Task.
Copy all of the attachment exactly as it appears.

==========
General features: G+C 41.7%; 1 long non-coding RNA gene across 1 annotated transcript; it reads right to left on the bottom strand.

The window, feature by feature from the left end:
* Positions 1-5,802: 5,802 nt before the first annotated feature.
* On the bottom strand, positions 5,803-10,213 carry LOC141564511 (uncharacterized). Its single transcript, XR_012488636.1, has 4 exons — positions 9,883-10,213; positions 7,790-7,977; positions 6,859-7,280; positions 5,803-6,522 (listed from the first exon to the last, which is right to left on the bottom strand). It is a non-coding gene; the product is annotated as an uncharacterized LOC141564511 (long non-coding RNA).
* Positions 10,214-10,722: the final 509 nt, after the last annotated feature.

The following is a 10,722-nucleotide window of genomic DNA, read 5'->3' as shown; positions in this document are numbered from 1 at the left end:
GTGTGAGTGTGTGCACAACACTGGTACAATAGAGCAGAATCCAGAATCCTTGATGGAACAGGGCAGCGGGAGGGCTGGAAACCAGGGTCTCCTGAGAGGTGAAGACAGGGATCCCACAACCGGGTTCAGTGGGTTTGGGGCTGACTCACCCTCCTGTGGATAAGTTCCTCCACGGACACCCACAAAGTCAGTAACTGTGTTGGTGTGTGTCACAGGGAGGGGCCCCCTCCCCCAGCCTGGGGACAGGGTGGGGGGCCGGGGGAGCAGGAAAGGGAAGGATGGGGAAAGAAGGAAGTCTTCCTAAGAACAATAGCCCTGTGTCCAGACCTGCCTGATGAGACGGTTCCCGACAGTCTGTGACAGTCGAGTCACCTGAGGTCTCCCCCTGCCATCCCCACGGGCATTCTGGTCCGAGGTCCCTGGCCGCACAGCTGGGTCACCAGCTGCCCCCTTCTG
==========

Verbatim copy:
General features: G+C 41.7%; 1 long non-coding RNA gene across 1 annotated transcript; it reads right to left on the bottom strand.

The window, feature by feature from the left end:
* Positions 1-5,802: 5,802 nt before the first annotated feature.
* On the bottom strand, positions 5,803-10,213 carry LOC141564511 (uncharacterized). Its single transcript, XR_012488636.1, has 4 exons — positions 9,883-10,213; positions 7,790-7,977; positions 6,859-7,280; positions 5,803-6,522 (listed from the first exon to the last, which is right to left on the bottom strand). It is a non-coding gene; the product is annotated as an uncharacterized LOC141564511 (long non-coding RNA).
* Positions 10,214-10,722: the final 509 nt, after the last annotated feature.

The following is a 10,722-nucleotide window of genomic DNA, read 5'->3' as shown; positions in this document are numbered from 1 at the left end:
GTGTGAGTGTGTGCACAACACTGGTACAATAGAGCAGAATCCAGAATCCTTGATGGAACAGGGCAGCGGGAGGGCTGGAAACCAGGGTCTCCTGAGAGGTGAAGACAGGGATCCCACAACCGGGTTCAGTGGGTTTGGGGCTGACTCACCCTCCTGTGGATAAGTTCCTCCACGGACACCCACAAAGTCAGTAACTGTGTTGGTGTGTGTCACAGGGAGGGGCCCCCTCCCCCAGCCTGGGGACAGGGTGGGGGGCCGGGGGAGCAGGAAAGGGAAGGATGGGGAAAGAAGGAAGTCTTCCTAAGAACAATAGCCCTGTGTCCAGACCTGCCTGATGAGACGGTTCCCGACAGTCTGTGACAGTCGAGTCACCTGAGGTCTCCCCCTGCCATCCCCACGGGCATTCTGGTCCGAGGTCCCTGGCCGCACAGCTGGGTCACCAGCTGCCCCCTTCTG